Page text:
Huffpost Latino Voices

Spanish Speaking Declines Among Latinos, Rises Among Non-Hispanics

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Abhinav Tirath uses a tablet to follow along with his teacher in an eighth grade Spanish class at Autrey Mill Middle School in Johns Creek, Ga. on Thursday, May 9, 2013. The school is part of a pilot project launched this spring by Amplify, News Corp.'s education technology company, which has tablets in the hands of some 2,500 students at 12 schools across the country. (AP Photo/John Bazemore) | AP

It's no secret that more and more people are speaking español in the United States, but what you probably didn't know is that in the future more of those Spanish speakers will not be Hispanic.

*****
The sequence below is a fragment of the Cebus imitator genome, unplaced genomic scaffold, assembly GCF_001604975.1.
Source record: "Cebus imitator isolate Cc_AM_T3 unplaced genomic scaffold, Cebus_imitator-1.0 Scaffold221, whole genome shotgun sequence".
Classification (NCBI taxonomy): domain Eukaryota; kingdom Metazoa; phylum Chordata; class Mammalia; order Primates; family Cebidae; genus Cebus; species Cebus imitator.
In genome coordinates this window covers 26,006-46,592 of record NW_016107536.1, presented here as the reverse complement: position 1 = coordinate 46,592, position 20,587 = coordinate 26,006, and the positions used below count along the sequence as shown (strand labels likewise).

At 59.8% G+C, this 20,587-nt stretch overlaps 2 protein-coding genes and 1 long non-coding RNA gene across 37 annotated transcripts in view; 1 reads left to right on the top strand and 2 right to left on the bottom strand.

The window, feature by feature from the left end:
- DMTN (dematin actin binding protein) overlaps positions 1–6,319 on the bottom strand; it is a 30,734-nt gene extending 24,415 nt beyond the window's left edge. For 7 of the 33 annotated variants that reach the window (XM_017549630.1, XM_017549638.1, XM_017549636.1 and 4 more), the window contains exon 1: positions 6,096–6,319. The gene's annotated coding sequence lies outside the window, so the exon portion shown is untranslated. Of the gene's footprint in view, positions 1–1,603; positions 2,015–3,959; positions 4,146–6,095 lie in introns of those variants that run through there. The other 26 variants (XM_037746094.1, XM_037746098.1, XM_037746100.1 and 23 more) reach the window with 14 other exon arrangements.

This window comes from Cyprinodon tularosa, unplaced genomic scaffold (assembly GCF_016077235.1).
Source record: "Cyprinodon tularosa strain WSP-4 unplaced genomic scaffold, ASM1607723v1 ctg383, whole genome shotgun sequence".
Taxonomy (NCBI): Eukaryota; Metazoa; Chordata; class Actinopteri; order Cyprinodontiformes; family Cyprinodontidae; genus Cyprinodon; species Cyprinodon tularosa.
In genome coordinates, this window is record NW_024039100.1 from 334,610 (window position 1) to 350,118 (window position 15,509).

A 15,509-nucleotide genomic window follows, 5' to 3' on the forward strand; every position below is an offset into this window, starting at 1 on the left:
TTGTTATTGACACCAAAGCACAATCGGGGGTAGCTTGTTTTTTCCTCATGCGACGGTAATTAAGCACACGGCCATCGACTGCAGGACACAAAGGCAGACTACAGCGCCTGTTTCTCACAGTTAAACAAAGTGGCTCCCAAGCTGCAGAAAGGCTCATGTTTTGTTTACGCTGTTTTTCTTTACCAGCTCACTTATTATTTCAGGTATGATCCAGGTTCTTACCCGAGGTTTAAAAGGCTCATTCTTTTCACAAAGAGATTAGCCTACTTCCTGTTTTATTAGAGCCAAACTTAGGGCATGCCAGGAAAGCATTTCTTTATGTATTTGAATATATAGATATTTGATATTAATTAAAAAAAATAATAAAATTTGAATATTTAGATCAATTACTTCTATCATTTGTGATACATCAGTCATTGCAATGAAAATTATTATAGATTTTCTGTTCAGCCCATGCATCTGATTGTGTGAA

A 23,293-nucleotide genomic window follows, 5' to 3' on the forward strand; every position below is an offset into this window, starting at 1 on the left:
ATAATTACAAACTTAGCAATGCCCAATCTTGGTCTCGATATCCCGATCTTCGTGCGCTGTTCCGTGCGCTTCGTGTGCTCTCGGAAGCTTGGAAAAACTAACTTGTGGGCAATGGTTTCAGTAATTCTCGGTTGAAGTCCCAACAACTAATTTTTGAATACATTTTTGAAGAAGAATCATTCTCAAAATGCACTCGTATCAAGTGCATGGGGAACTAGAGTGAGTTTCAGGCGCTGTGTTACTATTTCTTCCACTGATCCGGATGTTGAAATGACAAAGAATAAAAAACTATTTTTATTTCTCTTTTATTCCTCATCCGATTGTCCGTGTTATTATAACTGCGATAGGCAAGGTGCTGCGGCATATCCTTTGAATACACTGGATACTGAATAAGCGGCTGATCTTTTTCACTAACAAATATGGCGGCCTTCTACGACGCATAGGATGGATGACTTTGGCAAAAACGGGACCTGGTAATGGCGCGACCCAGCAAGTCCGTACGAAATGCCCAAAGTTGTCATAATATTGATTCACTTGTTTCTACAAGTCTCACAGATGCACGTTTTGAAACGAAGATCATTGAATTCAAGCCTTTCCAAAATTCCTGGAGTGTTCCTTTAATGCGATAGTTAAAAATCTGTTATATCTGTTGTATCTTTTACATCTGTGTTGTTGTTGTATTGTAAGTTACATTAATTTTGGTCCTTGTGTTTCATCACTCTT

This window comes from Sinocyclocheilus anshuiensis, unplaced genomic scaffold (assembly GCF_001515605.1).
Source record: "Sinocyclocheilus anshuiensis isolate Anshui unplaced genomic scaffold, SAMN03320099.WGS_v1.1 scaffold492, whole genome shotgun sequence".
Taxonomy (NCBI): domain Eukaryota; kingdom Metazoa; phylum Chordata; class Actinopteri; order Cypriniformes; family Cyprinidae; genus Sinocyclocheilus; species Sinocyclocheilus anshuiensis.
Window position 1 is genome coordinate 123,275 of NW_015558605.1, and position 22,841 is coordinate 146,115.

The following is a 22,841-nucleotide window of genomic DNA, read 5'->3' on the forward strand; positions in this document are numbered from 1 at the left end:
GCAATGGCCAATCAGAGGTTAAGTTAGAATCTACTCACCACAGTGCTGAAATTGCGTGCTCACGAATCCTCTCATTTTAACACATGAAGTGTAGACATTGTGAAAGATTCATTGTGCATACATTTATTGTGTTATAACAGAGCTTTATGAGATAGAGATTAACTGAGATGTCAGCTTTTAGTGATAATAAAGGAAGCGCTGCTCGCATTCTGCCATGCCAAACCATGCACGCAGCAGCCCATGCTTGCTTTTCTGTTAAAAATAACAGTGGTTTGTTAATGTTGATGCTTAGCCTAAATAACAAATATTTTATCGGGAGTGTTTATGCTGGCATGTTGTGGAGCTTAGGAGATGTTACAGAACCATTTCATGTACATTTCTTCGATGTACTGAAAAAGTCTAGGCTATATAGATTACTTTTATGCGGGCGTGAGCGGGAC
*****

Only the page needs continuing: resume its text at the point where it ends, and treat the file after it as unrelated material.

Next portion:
That's right -- as immigrant families become more established here, future generations will follow the pattern of previous immigrants from Europe and Asia and stop using their native language.

But at the same time, non-Latinos will be learning Spanish and helping their kids to grow up bilingual because they want to pass on what they learned in school, take advantage of business opportunities or even because they have a Spanish-speaking spouse.

Read the whole story at CNN